US 4444400 A
A packer member including a plurality of corrugated rings, particularly for sealing the annular clearance between the casing and tubing of an oil well. The packer is carried upon a collar presented by a member coupled into the tubing, and axial compression of the packer flattens the corrugations, expanding the rings radially so that such tightly fit with the inner wall of the casing by either penetrating it or being distorted against the inner wall, and at the same time the axial compression makes a tight fit between the inner edges of the rings and the collar on which they are supported. The packer may include a stack of corrugated rings alternately positioned with rings of harder and softer materials, and occasional robust rings may add stability.
1. A seal assembly for first and second sections that are relatively stationary when sealed, said assembly comprising:
a first casing section;
a second tubing section located coaxially within said first casing section and forming a clearance therebetween, said first casing section having an inner wall;
a cylinder member coupled to said second tubing section and presenting an axially-facing surface;
a packer member supported on said surface wherein said packer member further comprises at least one ring coaxial with said first and second sections and formed with a plurality of corrugations, axes of said corrugations lying in substantially radial directions relative to the axis of the at least one ring and wherein height dimensions of said corrugations lie in directions parallel to the axis of said at least one ring, said at least one ring having in a corrugated state an outer diameter such that said at least one ring is freely slidable within said first casing section; and
means for compressing said packer member in an axial direction such that said outer diameter of said at least one ring increases and forms a tight joint against said surface and against said inner wall of said first casing section and said second tubing section is held stationary with respect to said first casing section.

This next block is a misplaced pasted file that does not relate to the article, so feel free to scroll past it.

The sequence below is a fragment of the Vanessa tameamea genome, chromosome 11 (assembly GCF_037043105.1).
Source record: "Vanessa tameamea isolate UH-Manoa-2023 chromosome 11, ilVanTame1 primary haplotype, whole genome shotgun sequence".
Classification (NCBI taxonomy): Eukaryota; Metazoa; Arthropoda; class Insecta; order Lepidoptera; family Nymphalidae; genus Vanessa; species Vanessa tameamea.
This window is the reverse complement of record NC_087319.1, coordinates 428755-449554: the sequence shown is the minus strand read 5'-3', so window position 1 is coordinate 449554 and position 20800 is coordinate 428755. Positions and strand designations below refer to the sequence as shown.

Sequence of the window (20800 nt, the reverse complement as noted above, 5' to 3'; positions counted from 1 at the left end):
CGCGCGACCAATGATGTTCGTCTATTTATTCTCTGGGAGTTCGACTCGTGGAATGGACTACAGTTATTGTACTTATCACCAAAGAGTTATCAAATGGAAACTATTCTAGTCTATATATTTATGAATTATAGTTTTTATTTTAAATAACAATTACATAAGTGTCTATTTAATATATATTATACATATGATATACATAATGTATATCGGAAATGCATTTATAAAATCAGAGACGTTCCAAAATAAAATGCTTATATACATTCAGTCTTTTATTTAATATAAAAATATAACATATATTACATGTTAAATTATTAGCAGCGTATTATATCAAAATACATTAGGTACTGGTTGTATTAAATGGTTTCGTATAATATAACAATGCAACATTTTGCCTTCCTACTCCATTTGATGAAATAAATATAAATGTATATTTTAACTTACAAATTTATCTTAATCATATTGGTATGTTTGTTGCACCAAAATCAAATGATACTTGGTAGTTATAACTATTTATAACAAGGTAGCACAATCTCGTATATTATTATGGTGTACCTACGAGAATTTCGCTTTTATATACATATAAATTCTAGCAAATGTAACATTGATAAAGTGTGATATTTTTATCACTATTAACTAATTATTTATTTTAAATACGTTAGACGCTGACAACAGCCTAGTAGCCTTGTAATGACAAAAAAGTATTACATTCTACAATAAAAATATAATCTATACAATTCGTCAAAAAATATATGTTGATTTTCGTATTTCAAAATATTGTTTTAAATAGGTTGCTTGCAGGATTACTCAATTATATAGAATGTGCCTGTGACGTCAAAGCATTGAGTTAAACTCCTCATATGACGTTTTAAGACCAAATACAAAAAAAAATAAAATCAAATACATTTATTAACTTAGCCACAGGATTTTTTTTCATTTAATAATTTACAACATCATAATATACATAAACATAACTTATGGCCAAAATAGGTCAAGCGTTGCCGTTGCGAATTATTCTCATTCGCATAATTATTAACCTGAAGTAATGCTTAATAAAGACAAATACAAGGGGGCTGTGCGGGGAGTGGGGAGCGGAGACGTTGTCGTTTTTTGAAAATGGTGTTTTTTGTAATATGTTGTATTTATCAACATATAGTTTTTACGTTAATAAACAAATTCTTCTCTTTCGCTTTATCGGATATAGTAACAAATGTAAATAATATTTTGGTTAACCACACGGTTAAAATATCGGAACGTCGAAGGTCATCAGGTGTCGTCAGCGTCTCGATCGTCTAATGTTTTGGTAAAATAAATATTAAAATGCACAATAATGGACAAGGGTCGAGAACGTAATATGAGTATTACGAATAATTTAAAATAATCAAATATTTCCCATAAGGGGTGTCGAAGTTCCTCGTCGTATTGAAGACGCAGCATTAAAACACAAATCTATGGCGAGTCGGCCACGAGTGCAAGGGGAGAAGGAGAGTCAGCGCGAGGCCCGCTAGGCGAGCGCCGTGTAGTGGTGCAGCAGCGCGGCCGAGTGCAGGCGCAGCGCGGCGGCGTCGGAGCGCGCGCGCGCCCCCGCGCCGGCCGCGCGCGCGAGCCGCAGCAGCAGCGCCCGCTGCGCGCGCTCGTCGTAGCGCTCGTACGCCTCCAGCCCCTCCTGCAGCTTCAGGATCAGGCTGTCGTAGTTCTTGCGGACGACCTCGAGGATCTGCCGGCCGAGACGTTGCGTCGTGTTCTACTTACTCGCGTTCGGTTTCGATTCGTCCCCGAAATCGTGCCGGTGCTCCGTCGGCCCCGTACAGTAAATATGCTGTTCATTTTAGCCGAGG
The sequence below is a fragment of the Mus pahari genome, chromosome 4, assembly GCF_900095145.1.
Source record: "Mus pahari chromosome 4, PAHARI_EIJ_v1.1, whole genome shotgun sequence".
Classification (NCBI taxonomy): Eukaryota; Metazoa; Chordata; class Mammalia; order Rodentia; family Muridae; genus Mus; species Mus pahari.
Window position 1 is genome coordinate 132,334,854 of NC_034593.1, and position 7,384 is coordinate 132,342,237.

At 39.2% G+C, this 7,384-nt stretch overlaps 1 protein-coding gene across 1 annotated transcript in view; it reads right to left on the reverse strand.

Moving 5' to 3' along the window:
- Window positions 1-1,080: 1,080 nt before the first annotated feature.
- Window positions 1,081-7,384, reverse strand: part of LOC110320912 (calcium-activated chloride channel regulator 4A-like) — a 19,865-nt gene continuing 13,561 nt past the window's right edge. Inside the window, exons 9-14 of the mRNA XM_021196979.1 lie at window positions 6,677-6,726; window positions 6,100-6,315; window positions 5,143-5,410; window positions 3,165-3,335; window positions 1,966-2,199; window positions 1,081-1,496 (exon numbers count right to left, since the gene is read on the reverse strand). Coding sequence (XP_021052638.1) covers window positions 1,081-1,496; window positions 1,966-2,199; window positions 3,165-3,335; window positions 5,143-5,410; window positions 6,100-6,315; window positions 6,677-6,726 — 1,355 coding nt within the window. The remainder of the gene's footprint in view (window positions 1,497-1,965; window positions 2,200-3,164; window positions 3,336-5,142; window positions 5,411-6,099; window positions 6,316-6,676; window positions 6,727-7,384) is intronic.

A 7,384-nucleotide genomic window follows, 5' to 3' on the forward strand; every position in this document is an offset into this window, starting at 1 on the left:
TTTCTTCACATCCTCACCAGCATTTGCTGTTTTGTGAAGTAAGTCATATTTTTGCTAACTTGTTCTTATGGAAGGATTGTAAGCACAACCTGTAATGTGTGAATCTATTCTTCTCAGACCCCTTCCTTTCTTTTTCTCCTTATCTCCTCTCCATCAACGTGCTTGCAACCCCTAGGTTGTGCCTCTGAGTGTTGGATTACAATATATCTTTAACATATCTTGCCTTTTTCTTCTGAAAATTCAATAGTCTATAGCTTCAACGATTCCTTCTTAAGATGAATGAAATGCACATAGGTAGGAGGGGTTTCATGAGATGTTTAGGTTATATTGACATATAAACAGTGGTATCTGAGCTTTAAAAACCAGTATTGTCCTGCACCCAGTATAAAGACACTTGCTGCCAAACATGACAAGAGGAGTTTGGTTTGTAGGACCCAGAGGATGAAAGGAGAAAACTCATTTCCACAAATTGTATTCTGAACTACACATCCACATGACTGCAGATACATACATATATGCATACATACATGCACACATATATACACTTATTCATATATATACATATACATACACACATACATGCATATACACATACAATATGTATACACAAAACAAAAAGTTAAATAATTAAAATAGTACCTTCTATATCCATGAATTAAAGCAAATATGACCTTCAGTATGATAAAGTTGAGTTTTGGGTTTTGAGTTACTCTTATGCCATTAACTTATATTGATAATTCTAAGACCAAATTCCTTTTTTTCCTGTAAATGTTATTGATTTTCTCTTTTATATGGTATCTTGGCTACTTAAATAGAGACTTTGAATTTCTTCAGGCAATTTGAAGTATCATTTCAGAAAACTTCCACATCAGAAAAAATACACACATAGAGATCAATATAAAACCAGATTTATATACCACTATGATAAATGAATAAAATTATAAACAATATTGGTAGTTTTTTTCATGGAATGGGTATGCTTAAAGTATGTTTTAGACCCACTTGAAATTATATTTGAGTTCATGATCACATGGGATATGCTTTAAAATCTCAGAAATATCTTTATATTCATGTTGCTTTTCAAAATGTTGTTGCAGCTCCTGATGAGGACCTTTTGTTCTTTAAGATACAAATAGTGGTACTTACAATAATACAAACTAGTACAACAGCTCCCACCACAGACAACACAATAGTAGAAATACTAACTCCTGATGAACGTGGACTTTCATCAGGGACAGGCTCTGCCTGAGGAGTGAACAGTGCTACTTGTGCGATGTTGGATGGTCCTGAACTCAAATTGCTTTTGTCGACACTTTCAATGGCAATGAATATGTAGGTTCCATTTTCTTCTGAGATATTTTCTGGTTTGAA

2. A seal assembly according to claim 1 wherein said cylinder member further comprises a first collar and said means for compressing said packer member further comprises a second, movable collar.
3. A seal assembly according to claim 1, wherein said at least one ring in an uncompressed state further comprises a plurality of corrugated rings stacked coaxially.
1. Field of the Invention:
This invention relates to sealing members, especially for use as packings to seal and block the space between the inner wall of a hollow cylindrical pipe and the outer wall of a pipe of smaller diameter located coaxially within it. The invention relates particularly to oil and other wells of the common type in which the well casing, extending from the well head down to the oil reservoir formation, is a long cylindrical pipe in the form of a string of many pipe sections screwed together. Within the casing is a second pipe string of similar length but of smaller diameter which is generally known as tubing. The tubing services to conduct the fluids produced by the well to the well head but may also serve to conduct fluids being injected into the well. To prevent these fluids from entering into the annular space between the tubing and the casing a device called a packer member is commonly employed. The packer typically comprises a hollow cylindrical member inserted into or mounted upon the tubing by a coupling, and supporting a packing ring of a flexible elastomeric material, which is compressed against the inner wall of the casing to form a tight joint.
2. Description of the Prior Art: